Users still rely on too simple passwords, says Keeper

Analysis reveals 123456 is most popular password, used in nearly one fifth of accounts

Tags: Keeper Security Inc (www.keepersecurity.com)
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Users still rely on too simple passwords, says Keeper Users are still relying on simple passwords such as 123456 or qwerty, according to Keeper.
By  Mark Sutton Published  January 16, 2017

End users are still selecting the simplest passwords, with ‘123456' the most popular password in 2016, according to security company Keeper.

The password management and digital vault company analysed over 10 million passwords that were made public by data breaches in 2016, and found that despite the efforts of the security industry, users still choose dangerously simple passwords.

123456 was chosen as a password by 17% of users, and variations of this featured in Keeper's top 25 list. ‘qwerty' was the third most popular password chosen, while ‘password' was eighth.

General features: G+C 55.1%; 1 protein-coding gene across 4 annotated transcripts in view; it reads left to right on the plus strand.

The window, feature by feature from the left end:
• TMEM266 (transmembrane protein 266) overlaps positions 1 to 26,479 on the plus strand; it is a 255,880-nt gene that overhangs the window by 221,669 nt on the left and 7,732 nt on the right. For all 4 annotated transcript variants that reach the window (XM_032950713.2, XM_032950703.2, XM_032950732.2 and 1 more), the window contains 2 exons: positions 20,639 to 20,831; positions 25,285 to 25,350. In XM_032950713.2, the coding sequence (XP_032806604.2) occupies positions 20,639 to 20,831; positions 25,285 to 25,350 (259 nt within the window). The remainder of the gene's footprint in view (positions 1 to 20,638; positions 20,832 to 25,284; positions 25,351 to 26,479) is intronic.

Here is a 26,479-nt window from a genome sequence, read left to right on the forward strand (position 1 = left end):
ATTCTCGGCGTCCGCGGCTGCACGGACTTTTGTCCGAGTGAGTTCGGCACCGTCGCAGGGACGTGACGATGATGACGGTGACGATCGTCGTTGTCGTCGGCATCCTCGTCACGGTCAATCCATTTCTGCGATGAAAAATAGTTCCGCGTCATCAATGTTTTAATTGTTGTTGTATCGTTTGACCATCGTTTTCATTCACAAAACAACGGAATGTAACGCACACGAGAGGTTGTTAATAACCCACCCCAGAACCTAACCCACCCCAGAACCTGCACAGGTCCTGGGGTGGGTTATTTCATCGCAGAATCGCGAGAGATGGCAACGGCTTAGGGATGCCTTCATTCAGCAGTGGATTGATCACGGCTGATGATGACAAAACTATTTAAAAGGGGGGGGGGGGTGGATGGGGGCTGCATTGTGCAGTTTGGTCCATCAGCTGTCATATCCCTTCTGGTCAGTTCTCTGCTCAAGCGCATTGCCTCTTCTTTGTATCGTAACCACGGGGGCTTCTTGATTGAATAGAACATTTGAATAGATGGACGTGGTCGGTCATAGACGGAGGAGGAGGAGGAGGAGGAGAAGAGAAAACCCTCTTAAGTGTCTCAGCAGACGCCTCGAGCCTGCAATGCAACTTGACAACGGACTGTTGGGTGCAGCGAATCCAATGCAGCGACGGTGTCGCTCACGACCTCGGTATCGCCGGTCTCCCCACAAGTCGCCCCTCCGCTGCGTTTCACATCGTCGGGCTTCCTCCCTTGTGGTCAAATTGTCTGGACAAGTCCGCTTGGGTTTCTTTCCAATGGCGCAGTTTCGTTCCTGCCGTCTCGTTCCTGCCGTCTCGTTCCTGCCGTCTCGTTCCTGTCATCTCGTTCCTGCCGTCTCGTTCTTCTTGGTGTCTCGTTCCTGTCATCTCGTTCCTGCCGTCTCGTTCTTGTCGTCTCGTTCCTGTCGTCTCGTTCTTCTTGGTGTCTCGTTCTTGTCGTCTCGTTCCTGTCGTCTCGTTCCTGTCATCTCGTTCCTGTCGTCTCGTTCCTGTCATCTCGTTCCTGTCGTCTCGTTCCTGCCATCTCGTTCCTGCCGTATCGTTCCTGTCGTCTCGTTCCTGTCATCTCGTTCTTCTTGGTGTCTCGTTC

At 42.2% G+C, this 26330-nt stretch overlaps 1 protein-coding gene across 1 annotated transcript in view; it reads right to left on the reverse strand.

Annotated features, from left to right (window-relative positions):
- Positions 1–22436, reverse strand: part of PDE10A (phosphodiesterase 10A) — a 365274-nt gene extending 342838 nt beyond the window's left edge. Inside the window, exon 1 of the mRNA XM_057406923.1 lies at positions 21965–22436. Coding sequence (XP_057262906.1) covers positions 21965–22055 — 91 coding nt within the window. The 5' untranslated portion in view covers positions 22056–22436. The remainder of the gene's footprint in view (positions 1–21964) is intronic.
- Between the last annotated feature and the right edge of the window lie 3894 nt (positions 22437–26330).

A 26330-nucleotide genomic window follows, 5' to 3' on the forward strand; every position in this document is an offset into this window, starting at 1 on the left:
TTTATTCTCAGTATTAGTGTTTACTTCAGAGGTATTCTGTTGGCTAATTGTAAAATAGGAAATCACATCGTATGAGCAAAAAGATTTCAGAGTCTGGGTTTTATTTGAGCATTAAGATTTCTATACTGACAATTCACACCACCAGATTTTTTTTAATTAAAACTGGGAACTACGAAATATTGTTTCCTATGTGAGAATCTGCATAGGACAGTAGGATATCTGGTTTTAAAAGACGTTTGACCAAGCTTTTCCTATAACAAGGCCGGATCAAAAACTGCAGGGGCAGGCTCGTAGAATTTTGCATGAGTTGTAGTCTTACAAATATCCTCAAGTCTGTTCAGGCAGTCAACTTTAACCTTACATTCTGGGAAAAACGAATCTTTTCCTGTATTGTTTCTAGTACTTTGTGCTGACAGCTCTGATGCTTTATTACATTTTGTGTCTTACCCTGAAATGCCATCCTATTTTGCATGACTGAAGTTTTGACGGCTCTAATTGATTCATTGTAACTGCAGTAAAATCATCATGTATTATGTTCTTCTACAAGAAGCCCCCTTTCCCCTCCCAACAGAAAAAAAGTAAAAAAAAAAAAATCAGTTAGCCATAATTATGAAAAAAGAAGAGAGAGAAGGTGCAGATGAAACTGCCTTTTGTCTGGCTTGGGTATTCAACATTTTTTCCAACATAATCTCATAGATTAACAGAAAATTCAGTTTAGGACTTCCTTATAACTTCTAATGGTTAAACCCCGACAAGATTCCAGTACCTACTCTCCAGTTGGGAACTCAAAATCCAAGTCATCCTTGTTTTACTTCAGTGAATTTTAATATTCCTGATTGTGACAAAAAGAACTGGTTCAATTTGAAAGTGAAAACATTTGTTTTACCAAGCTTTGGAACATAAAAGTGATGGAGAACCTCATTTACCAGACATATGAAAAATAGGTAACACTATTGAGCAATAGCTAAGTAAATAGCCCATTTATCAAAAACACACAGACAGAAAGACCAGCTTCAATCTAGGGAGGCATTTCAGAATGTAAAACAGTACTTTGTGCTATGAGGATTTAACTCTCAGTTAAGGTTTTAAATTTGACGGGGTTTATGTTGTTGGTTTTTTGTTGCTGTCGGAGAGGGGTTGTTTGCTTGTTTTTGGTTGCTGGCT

Seven of the top fifteen passwords are only six characters in length, making them highly vulnerable to brute-force hacking software, the company noted, while the top 25 passwords appeared so frequently that they accounted for half of the ten million leaked records.

"The list of most-frequently used passwords has changed little over the past few years," the company said in its blog. "That means that user education has limits. While it's important for users to be aware of risks, a sizable minority are never going to take the time or effort to protect themselves. IT administrators and website operators must do the job for them."

Some users may attempt to create more secure passwords by including letters selected sequentially from the keyboard, such as ‘1q2w3e4r' or ‘123qwe', but these are vulnerable to password cracking technology that are programmed to look for sequential key variations.

Keeper also noted that a number of seemingly random passwords appear in the top 25 most popular list such as ‘18atcskd2w' and ‘3rjs1la7qe', which security researchers believe are being used by bots when setting up dummy accounts on public email services for spam and phishing attacks.

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